In the event of a no-deal Brexit, there are many problems that will arise for UK industry almost overnight. This presents a number of huge challenges to officials at one of the main ports on the border between the UK and the EU - Portsmouth.
In the event that the UK is sent spiralling out of the European Union in a blaze of glory and patriotism (and also without any idea as to how things will work moving forward with our EU neighbours) it is estimated that 75% of Heavy Goods Vehicles (HGVs), some of which carry UK exports bound for EU markets, will not have the correct paperwork in order to leave the country.
Overall “border-readiness” is perhaps one of the greatest concerns to those in government who challenge the idea of a no-deal Brexit, alongside the Department for Transport, who originally raised their concerns regarding the 75% figure.
The main reasons these problems will arise is due to the fact that customs documents needed to cross the border will change in a very short space of time, provided a no-deal Brexit is reached.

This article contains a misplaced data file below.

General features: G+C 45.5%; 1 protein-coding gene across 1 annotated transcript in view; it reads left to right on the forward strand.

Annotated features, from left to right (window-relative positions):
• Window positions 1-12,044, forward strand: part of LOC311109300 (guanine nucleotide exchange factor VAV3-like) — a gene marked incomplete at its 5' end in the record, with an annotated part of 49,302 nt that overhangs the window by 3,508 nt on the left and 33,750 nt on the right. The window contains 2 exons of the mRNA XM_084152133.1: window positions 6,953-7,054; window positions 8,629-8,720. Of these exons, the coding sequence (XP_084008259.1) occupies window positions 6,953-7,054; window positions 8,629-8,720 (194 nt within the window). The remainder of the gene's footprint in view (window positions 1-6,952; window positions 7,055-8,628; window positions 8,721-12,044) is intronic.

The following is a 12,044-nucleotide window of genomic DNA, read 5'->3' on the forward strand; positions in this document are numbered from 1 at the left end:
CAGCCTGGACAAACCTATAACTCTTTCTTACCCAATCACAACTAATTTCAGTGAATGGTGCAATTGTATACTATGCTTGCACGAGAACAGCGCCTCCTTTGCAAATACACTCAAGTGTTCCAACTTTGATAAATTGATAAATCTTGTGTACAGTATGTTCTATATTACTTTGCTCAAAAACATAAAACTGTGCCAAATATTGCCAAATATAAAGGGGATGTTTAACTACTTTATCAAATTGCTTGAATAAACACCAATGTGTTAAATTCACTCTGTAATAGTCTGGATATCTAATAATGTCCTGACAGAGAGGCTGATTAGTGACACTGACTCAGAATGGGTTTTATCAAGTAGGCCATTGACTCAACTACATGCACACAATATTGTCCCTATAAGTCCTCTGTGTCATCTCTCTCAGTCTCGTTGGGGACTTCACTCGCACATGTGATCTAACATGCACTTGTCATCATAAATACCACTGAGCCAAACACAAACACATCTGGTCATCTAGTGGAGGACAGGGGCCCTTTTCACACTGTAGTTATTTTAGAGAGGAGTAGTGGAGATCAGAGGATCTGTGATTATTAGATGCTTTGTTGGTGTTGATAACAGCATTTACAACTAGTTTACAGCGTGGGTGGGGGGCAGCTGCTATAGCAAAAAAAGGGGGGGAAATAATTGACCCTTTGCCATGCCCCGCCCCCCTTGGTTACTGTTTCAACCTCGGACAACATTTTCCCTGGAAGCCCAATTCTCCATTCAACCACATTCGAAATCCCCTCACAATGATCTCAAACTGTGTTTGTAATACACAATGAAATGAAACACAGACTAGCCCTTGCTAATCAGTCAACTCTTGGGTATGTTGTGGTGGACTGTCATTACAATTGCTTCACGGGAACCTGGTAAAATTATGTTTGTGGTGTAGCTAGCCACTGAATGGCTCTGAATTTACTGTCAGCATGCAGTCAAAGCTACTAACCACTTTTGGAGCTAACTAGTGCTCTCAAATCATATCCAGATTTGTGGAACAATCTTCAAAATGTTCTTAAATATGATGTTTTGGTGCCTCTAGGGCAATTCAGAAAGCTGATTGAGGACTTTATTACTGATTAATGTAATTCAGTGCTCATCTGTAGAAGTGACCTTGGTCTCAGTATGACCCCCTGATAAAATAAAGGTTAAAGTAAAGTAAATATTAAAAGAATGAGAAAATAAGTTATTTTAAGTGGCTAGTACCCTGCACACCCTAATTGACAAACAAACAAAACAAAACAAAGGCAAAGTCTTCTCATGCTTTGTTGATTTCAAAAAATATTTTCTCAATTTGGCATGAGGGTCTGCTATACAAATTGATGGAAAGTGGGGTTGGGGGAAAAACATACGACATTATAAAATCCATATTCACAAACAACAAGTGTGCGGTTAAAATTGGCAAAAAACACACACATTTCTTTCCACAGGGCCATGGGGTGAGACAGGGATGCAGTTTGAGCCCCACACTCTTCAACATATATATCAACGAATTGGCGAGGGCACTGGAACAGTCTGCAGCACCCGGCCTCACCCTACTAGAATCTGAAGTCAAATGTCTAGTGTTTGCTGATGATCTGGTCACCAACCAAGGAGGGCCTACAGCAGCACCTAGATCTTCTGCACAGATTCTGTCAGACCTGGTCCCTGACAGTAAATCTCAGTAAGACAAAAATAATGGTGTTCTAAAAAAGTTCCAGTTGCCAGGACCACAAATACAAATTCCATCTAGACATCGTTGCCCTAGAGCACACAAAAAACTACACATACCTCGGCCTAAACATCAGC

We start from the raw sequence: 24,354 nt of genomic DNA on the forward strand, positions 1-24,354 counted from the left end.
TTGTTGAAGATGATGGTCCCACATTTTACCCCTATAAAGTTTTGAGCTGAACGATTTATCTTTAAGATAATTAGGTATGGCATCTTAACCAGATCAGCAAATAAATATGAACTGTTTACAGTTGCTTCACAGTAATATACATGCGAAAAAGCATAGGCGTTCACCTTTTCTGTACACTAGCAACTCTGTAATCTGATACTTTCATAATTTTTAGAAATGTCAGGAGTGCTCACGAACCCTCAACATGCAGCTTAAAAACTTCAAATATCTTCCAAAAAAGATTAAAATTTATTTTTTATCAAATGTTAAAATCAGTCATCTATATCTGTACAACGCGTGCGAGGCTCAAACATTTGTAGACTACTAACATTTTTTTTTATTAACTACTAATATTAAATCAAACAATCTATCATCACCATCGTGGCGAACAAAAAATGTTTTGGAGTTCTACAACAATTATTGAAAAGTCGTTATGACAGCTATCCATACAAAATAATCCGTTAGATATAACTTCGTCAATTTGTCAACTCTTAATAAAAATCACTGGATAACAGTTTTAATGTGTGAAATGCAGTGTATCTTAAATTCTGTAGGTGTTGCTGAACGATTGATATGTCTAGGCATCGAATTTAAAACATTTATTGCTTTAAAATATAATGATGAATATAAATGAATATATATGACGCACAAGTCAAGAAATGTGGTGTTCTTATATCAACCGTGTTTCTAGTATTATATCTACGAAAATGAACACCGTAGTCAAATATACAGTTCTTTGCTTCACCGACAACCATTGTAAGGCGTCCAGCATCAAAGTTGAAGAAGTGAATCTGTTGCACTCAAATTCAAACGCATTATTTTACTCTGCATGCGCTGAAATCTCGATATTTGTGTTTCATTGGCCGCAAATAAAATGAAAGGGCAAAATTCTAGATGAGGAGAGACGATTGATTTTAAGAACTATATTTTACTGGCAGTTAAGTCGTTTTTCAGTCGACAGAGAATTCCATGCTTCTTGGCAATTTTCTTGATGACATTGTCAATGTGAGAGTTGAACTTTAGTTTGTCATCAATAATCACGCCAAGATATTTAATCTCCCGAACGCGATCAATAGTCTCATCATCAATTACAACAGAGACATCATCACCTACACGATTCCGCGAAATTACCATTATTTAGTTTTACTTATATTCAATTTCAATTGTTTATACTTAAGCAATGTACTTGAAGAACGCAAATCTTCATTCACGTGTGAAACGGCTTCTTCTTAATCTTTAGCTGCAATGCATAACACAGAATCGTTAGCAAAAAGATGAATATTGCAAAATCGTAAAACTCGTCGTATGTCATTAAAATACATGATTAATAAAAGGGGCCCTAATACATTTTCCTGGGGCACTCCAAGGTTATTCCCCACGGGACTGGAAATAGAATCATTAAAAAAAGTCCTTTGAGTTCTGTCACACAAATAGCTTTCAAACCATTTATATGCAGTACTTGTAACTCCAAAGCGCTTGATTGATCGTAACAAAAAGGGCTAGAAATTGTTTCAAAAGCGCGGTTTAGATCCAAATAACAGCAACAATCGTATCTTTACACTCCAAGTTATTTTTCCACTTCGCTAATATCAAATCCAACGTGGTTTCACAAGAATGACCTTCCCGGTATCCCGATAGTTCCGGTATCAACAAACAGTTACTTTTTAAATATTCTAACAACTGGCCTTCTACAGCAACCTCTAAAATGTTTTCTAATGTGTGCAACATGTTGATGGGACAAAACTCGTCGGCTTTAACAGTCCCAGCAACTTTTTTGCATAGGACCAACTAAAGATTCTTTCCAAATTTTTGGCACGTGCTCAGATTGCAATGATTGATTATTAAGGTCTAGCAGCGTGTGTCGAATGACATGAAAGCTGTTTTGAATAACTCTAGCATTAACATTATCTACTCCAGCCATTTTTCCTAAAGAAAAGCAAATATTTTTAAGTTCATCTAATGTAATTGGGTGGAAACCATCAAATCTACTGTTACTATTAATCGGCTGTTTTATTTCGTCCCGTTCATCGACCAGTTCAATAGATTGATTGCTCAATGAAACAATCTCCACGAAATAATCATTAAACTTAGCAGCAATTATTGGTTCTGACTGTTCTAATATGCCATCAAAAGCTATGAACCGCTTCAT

In order to try and manage the extra traffic, a temporary site was built to hold extra lorries and reduce queuing at the port itself. This helps reduce the overall chaos, as currently each lorry takes 2 minutes to pass through the border, with a maximum of 60 lorries able to pass in the space of an hour.
The Department of Transport are clearly hoping that drivers will take the initiative and ensure that they have their papers in order, with a spokesperson stating: "If hauliers have the correct documentation, disruption at the border should be limited.".